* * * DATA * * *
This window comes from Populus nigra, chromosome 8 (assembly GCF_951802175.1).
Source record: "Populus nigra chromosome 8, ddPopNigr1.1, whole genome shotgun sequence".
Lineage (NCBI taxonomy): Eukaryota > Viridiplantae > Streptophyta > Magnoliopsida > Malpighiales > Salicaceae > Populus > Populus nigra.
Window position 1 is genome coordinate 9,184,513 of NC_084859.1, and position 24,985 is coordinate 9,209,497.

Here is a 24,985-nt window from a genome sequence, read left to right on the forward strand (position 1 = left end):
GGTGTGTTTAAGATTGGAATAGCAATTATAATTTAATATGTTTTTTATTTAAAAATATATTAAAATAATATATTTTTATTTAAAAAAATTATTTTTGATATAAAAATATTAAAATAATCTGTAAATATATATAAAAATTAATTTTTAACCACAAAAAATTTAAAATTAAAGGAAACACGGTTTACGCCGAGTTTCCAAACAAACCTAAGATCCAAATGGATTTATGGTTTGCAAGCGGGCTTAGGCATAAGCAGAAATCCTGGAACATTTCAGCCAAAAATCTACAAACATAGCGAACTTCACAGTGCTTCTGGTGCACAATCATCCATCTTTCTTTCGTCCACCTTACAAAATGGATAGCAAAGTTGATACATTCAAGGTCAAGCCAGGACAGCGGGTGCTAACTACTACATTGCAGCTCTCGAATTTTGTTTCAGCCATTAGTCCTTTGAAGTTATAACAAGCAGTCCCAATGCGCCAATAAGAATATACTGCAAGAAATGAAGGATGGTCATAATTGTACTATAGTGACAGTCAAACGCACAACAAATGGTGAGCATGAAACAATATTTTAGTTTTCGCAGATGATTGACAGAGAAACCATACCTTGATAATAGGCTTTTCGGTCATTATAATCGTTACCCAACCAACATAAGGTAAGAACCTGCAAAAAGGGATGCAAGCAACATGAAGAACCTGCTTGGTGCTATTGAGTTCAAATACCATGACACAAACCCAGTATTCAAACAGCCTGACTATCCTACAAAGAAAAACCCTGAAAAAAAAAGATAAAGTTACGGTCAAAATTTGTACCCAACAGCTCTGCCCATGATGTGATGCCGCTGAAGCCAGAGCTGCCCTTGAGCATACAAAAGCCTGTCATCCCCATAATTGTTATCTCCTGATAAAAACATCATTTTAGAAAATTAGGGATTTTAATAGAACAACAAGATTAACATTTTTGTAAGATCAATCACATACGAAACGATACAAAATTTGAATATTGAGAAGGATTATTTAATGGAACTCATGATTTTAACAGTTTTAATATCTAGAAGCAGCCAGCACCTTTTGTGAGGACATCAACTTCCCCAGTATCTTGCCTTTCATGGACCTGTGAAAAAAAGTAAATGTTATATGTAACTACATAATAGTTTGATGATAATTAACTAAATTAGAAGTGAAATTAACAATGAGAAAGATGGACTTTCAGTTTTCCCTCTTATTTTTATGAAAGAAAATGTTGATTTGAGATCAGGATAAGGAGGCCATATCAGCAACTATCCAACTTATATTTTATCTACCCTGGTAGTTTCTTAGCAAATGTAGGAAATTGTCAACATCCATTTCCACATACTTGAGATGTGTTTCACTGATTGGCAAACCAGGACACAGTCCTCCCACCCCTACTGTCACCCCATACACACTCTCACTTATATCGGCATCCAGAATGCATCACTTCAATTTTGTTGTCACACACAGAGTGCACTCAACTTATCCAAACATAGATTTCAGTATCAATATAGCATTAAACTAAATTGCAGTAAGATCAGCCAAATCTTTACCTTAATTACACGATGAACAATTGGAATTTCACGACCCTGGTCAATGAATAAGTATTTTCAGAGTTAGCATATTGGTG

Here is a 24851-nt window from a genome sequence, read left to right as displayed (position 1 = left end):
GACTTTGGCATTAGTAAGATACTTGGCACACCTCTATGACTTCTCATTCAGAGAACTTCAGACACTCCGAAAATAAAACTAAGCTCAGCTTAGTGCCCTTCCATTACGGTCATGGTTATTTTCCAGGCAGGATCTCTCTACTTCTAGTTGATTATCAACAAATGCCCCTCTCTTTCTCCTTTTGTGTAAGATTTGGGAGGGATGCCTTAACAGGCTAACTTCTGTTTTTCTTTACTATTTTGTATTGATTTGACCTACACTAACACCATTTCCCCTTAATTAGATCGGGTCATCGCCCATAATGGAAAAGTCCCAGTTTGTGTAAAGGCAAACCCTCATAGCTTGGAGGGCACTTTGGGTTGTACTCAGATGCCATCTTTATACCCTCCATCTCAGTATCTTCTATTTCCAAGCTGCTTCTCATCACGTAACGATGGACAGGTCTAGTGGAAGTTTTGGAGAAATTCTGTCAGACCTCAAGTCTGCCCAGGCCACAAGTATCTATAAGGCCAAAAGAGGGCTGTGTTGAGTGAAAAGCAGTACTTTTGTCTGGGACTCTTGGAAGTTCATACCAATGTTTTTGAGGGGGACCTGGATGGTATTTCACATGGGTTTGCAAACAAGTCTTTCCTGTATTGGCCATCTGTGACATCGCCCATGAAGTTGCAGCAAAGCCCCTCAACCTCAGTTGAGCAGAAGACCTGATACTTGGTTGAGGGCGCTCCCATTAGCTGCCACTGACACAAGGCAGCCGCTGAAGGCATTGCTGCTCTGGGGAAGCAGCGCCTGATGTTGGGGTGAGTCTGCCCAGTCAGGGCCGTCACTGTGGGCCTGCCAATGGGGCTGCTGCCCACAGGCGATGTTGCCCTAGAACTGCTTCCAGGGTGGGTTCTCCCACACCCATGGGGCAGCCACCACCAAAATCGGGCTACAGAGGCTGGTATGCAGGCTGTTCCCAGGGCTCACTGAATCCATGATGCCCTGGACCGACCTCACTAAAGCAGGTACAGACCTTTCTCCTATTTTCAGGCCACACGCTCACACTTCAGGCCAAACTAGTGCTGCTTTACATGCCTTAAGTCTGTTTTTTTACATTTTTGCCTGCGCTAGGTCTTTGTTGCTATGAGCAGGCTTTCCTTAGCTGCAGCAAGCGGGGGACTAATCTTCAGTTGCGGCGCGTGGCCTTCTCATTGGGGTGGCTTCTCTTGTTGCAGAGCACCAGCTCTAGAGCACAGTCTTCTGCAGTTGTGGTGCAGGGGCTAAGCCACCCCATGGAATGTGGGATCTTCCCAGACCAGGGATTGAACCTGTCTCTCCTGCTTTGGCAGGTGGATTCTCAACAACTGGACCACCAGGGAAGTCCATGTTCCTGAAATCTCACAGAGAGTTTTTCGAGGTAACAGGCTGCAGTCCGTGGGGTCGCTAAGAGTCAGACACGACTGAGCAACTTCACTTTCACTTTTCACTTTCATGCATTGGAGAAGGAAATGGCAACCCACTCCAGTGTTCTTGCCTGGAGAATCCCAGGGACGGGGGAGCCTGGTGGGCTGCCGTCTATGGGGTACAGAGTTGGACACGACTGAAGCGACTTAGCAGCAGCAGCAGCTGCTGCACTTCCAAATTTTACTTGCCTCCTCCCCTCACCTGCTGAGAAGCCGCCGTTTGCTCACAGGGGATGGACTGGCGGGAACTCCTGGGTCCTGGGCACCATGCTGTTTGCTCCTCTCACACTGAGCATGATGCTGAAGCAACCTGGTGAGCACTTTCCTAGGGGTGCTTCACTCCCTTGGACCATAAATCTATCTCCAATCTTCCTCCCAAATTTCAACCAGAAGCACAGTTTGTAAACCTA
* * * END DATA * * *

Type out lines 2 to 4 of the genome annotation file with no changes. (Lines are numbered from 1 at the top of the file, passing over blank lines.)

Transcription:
Source record: "Populus nigra chromosome 8, ddPopNigr1.1, whole genome shotgun sequence".
Lineage (NCBI taxonomy): Eukaryota > Viridiplantae > Streptophyta > Magnoliopsida > Malpighiales > Salicaceae > Populus > Populus nigra.
Window position 1 is genome coordinate 9,184,513 of NC_084859.1, and position 24,985 is coordinate 9,209,497.